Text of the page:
On July 21, 2017, the New York Times reported a legal nightmare.
Wells Fargo, the nation’s third-largest bank, accidentally released 1.4 gigabytes of files containing confidential information on its wealthiest clients. A lawyer handling a defamation suit for a former bank employee received the data dump, which included financial spreadsheets, Social Security numbers and portfolio details for about 50,000 bank customers holding “tens of billions of dollars” in investments, according to the Times.
Following the blunder, legions of lawyers mobilized to examine information security at their organizations. Twenty years ago, few such legal jobs existed. Fifteen years from now, they’ll be abundant and fundamental to legal practice.
The challenges of preserving, collecting, processing and analyzing information are opening opportunities in law and changing how attorneys serve clients.
“E-discovery and digital forensics are wonky areas of the law with their own precedent and rule-making,” said Johnny Lee (J.D. ’99), principal and national practice leader of the forensic technology services practice at Chicago-based accounting firm Grant Thornton. “The more integrated tech becomes in business, not just in law, the greater the need for lawyers with information specialties.”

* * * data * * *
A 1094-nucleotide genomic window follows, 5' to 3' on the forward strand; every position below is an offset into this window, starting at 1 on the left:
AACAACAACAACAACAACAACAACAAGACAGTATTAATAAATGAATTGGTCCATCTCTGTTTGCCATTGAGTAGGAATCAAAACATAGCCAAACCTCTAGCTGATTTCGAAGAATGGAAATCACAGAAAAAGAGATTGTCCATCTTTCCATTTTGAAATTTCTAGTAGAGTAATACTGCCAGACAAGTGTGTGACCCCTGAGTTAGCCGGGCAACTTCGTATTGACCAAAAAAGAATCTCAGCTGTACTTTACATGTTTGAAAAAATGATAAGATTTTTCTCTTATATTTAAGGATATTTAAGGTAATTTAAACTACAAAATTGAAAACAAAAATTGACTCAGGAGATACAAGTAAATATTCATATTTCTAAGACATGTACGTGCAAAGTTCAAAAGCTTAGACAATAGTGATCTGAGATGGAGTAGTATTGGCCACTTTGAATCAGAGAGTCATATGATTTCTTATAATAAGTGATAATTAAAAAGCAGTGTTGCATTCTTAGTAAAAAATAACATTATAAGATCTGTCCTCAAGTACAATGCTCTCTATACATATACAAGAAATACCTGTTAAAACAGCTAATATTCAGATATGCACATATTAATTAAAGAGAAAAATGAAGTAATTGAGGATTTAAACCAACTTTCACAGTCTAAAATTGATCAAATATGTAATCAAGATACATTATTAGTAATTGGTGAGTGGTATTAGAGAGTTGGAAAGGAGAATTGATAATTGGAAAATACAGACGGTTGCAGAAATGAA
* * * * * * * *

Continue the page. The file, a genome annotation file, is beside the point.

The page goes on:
The e-lephant in the room
For many years, organizations faced a choice: buy more storage space for information, or be more strategic with its governance.
As Lee puts it, “Nobody ever got fired for buying more space.” The net result of this decision was that businesses eventually owned lots of costly, duplicative — and risky — information.
Lawyers increasingly found themselves sifting through these digital landfills. Some wanted ways to responsibly reduce volume (and risk), others searched for “smoking guns” that might create risk for the organization, and still others sought evidence tied to litigation agendas.
The legal challenge of how to smartly manage information has grown more daunting by the terabyte.
“Let’s face it,” said Lee, “record-retention policies are actually record-destruction policies, as they authorize the routine, defensible destruction of information no longer deemed necessary for an organization to retain. If companies followed their record-retention and record-destruction policies, the digital haystacks would be much smaller.